Making Peace in Corona
During 2020, when Corona struck and classes were split into pods and cast outdoors, where were you and what were you studying?
One group of students on a kibbutz in Northern Israel was learning how to make peace. Facilitated by the Jerusalem Peace Builders, fifteen teenagers with varying degrees of piercings, torn jeans and loud colors in their hair, sat in an enormous circle in the old staff parking-lot-turned-makeshift-classroom adapted for the pandemic.
Jerusalem Peace Builders (JPB) is an interfaith organization that brings together youth from different backgrounds, from Jerusalem, Israel, Palestine, and the United States, to create meaningful encounters. The first session is held separately at each school so students can start to build important dialogue skills such as active listening and empathy before meeting each other.
This workshop began by exploring personal identity. They asked questions like, ‘Who are you?’ ‘What makes you unique?’ Important questions for teens who are about to get to know kids seemingly so different from themselves.
Just before the lunch break, the group played a game. Sarah, one of the facilitators, a quiet, young woman with silky, dark hair and skin, and deep brown eyes, sat inside the circle. The other facilitator, Yardena, taller and chattier, asked the questions and recorded the answers on a portable white board.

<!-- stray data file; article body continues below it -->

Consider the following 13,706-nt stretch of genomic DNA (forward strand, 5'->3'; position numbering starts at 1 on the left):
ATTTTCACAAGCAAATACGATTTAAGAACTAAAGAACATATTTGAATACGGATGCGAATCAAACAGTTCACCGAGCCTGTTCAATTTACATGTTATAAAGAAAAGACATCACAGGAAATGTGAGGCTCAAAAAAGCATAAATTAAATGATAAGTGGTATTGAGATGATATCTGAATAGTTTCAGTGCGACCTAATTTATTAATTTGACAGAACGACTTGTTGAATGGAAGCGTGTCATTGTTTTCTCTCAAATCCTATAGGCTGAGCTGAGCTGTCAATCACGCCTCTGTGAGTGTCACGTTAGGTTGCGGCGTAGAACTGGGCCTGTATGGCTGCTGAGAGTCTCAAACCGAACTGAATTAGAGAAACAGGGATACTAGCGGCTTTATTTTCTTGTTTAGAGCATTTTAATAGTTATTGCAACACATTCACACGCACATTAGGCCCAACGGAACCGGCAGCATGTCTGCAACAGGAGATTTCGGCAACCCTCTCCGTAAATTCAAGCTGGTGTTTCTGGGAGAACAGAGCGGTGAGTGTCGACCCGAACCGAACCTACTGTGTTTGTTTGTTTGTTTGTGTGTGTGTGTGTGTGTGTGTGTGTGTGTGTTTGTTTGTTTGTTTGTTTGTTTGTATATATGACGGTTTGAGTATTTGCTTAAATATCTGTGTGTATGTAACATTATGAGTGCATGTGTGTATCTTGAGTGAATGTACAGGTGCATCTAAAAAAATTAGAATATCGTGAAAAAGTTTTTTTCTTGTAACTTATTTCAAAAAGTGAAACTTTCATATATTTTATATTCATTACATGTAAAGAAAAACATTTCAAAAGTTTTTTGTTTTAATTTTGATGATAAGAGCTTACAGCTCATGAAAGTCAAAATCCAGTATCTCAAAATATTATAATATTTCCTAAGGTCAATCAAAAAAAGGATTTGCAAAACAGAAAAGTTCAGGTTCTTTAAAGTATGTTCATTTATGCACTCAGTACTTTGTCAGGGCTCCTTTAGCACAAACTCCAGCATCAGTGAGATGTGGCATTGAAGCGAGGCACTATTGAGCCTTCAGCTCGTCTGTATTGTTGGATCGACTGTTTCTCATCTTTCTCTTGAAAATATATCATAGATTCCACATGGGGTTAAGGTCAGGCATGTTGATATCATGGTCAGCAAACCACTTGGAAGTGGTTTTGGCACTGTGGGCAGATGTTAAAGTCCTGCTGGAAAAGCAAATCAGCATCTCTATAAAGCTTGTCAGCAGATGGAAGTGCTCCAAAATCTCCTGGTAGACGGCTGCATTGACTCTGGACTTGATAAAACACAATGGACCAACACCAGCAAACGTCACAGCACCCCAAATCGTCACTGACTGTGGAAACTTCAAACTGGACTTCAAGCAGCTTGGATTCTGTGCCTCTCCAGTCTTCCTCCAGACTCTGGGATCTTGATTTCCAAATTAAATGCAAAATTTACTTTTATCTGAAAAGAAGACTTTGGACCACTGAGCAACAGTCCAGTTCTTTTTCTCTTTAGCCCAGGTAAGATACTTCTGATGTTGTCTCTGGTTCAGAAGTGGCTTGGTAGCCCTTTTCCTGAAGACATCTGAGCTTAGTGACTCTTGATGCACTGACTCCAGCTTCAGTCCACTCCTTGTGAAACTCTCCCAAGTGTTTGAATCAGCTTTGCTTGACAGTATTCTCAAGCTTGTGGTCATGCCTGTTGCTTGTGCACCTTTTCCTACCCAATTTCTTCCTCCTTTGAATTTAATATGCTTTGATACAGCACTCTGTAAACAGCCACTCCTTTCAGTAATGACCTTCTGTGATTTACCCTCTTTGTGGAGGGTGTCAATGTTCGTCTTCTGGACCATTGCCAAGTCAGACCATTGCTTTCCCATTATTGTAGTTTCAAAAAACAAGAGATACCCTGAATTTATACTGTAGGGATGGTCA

Where was Sarah from? What languages did she speak? How much education did she have? What did she study? Was she married? Did she have kids?
What kind of assumptions do we make about people upon meeting them?
At first glance, it was hard to peg Sarah. She was most definitely from the Middle East, but nothing about her appearance, her accent, or even her name, indicated whether she was more likely to be Arab or Jewish.
As Yardena posed the questions, students’ answers spanned the spectrum. She was from Egypt, from France, from Jerusalem, or maybe Ashkelon. She spoke English, Hebrew, and maybe Arabic. Perhaps Italian. She was a teacher, a lawyer, or a social worker.
Michael had been a student the year before in the ninth grade English-speakers club. Wild haired with thick glasses and fiercely competitive, English came easily to Michael and he was used to winning. When he attended his first Model UN last year, he walked away with second prize. “It’s easy,” he said after with a wink and a dismissive wave of his hands. “You just need to speak a lot and pretend you know what you’re talking about.”
Michael was sure he had this game. He pulled his teacher aside. “She’s Arab, right?” It made sense since it was a coexistence workshop and Yardena, Sarah’s partner, was clearly Jewish.
Still, Michael fell into all the traps: If she was Arab, she must be poorly educated. But she was so articulate, so she must be wealthy and worldly, with some foreign Arab Passport. Jordan? Egypt? Certainly not Palestinian.
When Sarah shared that she was in fact Palestinian, Michael’s face twisted. He didn’t always take kindly to being corrected, but there was no denying who she was. As it turned out, she was from East Jerusalem, and had no passport at all.